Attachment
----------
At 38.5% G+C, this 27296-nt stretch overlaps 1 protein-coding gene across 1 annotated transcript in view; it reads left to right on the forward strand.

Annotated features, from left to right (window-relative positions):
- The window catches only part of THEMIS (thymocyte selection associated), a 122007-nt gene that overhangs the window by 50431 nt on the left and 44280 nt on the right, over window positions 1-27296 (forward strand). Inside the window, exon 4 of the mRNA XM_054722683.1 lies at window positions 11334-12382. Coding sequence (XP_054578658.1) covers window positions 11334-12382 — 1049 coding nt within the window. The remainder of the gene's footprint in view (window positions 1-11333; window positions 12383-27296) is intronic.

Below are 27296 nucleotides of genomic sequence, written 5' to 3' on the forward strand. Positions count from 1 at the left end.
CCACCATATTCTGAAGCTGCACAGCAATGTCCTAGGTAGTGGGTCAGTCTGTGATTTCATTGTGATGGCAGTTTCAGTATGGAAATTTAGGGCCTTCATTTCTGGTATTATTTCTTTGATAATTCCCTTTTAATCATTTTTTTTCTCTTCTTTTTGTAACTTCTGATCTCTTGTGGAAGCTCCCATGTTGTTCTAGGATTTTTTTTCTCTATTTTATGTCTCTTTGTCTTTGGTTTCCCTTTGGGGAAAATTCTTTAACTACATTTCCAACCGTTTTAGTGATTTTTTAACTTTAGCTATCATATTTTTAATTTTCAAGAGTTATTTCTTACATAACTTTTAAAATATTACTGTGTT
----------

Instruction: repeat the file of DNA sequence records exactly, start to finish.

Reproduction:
At 38.5% G+C, this 27296-nt stretch overlaps 1 protein-coding gene across 1 annotated transcript in view; it reads left to right on the forward strand.

Annotated features, from left to right (window-relative positions):
- The window catches only part of THEMIS (thymocyte selection associated), a 122007-nt gene that overhangs the window by 50431 nt on the left and 44280 nt on the right, over window positions 1-27296 (forward strand). Inside the window, exon 4 of the mRNA XM_054722683.1 lies at window positions 11334-12382. Coding sequence (XP_054578658.1) covers window positions 11334-12382 — 1049 coding nt within the window. The remainder of the gene's footprint in view (window positions 1-11333; window positions 12383-27296) is intronic.

Below are 27296 nucleotides of genomic sequence, written 5' to 3' on the forward strand. Positions count from 1 at the left end.
CCACCATATTCTGAAGCTGCACAGCAATGTCCTAGGTAGTGGGTCAGTCTGTGATTTCATTGTGATGGCAGTTTCAGTATGGAAATTTAGGGCCTTCATTTCTGGTATTATTTCTTTGATAATTCCCTTTTAATCATTTTTTTTCTCTTCTTTTTGTAACTTCTGATCTCTTGTGGAAGCTCCCATGTTGTTCTAGGATTTTTTTTCTCTATTTTATGTCTCTTTGTCTTTGGTTTCCCTTTGGGGAAAATTCTTTAACTACATTTCCAACCGTTTTAGTGATTTTTTAACTTTAGCTATCATATTTTTAATTTTCAAGAGTTATTTCTTACATAACTTTTAAAATATTACTGTGTT